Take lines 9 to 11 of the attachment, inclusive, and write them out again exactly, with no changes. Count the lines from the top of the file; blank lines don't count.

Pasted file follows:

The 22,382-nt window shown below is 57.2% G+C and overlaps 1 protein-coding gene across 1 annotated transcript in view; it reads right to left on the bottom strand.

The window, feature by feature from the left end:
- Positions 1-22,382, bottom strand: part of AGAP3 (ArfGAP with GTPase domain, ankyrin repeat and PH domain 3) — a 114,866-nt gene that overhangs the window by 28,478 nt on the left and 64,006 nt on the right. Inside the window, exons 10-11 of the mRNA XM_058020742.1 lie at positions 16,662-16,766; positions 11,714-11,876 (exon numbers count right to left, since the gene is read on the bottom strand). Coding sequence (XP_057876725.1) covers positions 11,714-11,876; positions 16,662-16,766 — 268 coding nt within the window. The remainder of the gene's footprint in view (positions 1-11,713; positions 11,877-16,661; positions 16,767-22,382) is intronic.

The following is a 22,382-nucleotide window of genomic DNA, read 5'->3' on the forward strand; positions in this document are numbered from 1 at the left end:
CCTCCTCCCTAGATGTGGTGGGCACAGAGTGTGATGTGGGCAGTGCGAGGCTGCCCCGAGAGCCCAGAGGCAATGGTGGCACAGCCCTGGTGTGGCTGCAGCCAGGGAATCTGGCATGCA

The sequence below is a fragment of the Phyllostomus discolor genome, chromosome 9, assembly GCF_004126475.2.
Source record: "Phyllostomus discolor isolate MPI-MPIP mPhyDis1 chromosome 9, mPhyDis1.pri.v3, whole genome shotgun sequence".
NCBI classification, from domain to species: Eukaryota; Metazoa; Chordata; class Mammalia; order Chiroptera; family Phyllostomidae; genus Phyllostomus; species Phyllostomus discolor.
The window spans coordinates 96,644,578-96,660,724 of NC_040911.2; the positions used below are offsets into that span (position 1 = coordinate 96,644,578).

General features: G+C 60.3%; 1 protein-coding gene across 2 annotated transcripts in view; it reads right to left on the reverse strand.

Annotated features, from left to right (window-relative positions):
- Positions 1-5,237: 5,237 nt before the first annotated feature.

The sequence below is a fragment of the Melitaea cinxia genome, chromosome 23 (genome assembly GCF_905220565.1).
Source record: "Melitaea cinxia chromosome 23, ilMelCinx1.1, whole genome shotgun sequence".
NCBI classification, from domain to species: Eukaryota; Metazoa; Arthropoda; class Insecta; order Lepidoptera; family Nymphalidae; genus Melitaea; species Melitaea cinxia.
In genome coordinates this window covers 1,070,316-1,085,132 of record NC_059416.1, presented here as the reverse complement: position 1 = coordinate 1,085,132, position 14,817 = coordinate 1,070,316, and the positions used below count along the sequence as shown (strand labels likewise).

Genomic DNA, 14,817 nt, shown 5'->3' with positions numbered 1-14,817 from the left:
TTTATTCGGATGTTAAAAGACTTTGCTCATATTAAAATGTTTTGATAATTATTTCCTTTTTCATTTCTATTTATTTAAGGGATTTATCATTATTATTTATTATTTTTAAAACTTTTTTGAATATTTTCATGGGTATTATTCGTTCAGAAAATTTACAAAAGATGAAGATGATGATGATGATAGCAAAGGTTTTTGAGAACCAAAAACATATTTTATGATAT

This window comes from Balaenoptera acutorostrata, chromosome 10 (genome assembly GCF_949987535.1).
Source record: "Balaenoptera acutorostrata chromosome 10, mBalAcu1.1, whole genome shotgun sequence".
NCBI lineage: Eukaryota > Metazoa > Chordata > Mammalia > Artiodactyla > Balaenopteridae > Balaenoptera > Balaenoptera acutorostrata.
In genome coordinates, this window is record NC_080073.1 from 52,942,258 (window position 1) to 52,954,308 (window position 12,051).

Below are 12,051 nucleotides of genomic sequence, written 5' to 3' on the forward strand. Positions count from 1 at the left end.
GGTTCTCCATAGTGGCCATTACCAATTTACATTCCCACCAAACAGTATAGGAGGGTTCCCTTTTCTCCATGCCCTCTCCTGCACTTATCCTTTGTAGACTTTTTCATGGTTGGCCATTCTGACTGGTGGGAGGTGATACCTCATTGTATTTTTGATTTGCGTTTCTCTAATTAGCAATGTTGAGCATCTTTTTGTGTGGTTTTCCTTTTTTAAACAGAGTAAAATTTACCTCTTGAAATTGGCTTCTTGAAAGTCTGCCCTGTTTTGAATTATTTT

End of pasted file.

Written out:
The window spans coordinates 96,644,578-96,660,724 of NC_040911.2; the positions used below are offsets into that span (position 1 = coordinate 96,644,578).

General features: G+C 60.3%; 1 protein-coding gene across 2 annotated transcripts in view; it reads right to left on the reverse strand.

Annotated features, from left to right (window-relative positions):